Few people today recognize just how devastating the Civil War was, especially for the South. The war resulted in over 750,000 deaths. The South lost roughly a quarter of its male population of military age — 4 percent of its total population. It constitutes the largest mortality event in American history.
Set against this backdrop, it comes as little surprise that memorials were built throughout the population centers of the South to commemorate the military and political leaders of the Confederacy and the soldiers who served under them. Though the war was lost, the memories remained.
Yet, according to Mayor Landrieu, the days of Civil War Memorials in New Orleans are numbered. In the wake of the recent mass shooting in Charleston, perpetrated by known Neo-Confederate and white supremacist Dylan Roof, virtually anything associated with the Confederacy is seen as a target.
Landrieu has specifically focused on the statute of General Robert E. Lee, the famed commander of the primary military force of the Confederacy, which adorns Lee Circle on the edge of the CBD. At the end of a ceremony celebrating the one-year anniversary of Welcome Table New Orleans, a racial reconciliation forum, Landrieu explained his reasoning with a highly dubious anecdote:
“I began to envision myself as an African-American man driving down the street with my little girl behind me, approaching Lee Circle,” the mayor said. “And her saying, ‘Hey daddy, that’s a really nice statue, what is that? It’s so pretty.’ I say, ‘ Well, honey, that’s General Lee.’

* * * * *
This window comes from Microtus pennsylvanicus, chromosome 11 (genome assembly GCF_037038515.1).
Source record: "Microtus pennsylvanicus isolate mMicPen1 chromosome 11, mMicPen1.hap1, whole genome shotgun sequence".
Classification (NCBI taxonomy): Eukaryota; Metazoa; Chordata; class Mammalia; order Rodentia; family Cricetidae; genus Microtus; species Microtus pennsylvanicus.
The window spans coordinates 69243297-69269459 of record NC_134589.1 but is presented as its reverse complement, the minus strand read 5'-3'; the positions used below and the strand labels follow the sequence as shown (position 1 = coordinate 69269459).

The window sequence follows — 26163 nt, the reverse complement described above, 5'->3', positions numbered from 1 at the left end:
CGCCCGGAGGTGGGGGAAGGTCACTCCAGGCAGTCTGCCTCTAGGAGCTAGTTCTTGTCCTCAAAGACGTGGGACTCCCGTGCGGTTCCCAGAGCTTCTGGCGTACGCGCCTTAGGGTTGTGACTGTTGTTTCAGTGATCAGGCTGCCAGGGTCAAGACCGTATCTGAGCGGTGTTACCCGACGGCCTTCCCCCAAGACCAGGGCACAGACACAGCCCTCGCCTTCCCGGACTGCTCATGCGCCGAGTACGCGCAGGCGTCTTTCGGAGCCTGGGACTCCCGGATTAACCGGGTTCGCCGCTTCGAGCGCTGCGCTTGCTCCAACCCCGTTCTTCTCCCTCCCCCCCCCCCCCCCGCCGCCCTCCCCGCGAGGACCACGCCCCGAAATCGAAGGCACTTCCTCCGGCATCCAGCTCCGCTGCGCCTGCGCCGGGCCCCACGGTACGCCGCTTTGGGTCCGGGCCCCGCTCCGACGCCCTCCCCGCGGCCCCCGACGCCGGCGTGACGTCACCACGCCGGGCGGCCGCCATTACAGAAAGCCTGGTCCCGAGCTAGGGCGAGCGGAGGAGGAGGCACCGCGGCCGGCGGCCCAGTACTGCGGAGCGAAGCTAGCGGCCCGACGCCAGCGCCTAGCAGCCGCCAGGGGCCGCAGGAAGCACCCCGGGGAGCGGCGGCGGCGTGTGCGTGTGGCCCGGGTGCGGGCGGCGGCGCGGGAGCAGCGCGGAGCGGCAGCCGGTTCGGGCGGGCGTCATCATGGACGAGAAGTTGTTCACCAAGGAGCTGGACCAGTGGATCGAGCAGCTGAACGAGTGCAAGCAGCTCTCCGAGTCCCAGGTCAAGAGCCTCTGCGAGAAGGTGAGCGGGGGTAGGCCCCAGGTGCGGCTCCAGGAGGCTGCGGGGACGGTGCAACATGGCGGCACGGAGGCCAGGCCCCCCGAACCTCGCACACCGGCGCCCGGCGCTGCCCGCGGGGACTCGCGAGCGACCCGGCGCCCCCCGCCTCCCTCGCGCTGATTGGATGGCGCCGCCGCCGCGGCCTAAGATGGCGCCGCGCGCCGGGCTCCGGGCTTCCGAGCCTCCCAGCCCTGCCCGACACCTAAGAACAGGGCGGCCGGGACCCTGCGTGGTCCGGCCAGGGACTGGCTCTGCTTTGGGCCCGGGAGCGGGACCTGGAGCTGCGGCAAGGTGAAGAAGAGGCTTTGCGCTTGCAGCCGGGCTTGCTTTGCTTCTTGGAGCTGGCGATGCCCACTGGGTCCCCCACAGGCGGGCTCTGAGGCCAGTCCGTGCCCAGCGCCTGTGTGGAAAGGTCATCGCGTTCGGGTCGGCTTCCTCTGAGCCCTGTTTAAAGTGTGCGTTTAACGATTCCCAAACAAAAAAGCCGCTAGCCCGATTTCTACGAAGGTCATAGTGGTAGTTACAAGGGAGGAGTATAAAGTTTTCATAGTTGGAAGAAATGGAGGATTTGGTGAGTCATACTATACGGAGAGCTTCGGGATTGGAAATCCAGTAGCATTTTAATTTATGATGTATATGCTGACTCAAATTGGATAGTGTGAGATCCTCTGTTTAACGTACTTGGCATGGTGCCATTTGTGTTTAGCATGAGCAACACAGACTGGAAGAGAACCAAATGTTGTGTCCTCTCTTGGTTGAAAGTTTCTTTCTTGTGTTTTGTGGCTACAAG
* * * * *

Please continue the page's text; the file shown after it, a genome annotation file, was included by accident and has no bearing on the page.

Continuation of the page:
He improvised the exchange, leaning in toward the audience, his voice soft and theatrical. “And she says, ‘Well, who was General Lee?’,” he continued. “‘Well, he was a great general. He fought in great wars for great things.’ ‘Well what kind of great wars for great things?’ ‘Well, the one we know him for is the Civil War.’…’Wow. He fought for me?’ ‘No, no, no baby, I’m sorry. I wasn’t clear with you. He didn’t fight for you. He was for the other side.’ ‘Oh, well why is that there? Is there another circle in the city, that’s for me?’
“And you see, right now I can’t answer that question, as a dad.”
Landrieu’s cloying, saccharine thought exercise belies the fact that neither he nor his hypothetical black father are capable of describing the Civil War to anybody.
Any fair-minded person would admit that Lee was a creature of his time, a time when most Americans tended to be more loyal to their state than to the federal government. The issue of slavery was the greatest single catalyst for the war, thought ultimately the North and South had grown apart socially and economically, leading to ongoing discord culminating in most of the South seceding from the union.
Irrespective of their personal circumstances or political views, the typical 1860s citizen viewed themselves as honor-bound to fight for their state.
Lee, the most respected American general at the time, was not a supporter of slavery or secession. Nevertheless, when he was offered command of federal forces determine to fight secession, he turned down the offer because it would force him to fight against Virginia — his home. Instead, he followed his loyalties and took command of the Confederate Army of Northern Virginia.
The war was lost by the Confederacy from the beginning, with a massive loss of life on both sides. Many of Louisiana’s young men were casualties.
For his part, Lee surrendered at an appropriate time and promoted the reintegration of the former Confederate states back into the union. He successfully pushed for the establishment of state-funded schools for blacks. As president of what is now Washington and Lee University, he repeatedly expelled racist white students for attacks on local black citizens.
Following Lee’s death in 1870, he was remembered fondly in both the North and the South as a capable military commander and a man of strong character.
Given this legacy, if Landrieu’s hypothetical father can only meekly explain that Lee “fought for the other side” to his son, then he doesn’t know much about Lee or the Civil War. And that fault rests with Landrieu’s ignorance, not Lee’s statue.